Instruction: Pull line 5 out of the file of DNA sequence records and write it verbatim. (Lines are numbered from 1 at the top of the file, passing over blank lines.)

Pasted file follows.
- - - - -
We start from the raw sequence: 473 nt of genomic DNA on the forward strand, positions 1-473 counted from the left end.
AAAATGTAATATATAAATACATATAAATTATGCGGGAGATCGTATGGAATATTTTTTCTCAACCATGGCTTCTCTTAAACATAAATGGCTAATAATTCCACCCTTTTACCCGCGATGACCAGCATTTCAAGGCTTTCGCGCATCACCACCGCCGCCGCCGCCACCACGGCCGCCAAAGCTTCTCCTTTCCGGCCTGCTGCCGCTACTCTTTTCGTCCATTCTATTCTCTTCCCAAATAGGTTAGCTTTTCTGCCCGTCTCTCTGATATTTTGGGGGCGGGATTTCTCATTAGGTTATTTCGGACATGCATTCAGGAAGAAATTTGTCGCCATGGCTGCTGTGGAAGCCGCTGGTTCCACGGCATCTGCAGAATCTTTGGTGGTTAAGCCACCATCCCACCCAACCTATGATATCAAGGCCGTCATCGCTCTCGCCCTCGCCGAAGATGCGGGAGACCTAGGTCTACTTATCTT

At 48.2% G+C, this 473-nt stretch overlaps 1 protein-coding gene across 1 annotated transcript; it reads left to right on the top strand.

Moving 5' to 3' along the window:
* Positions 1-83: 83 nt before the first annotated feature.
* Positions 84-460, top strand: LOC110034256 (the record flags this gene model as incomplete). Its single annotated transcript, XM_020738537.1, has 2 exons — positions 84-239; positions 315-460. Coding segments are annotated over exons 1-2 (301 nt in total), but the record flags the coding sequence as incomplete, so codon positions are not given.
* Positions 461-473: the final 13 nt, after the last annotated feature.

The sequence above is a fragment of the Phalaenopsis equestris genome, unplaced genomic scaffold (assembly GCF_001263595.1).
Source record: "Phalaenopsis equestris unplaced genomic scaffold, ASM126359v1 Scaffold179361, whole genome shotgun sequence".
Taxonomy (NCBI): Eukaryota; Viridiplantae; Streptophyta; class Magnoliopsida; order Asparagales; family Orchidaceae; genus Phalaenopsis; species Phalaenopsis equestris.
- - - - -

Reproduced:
* Positions 1-83: 83 nt before the first annotated feature.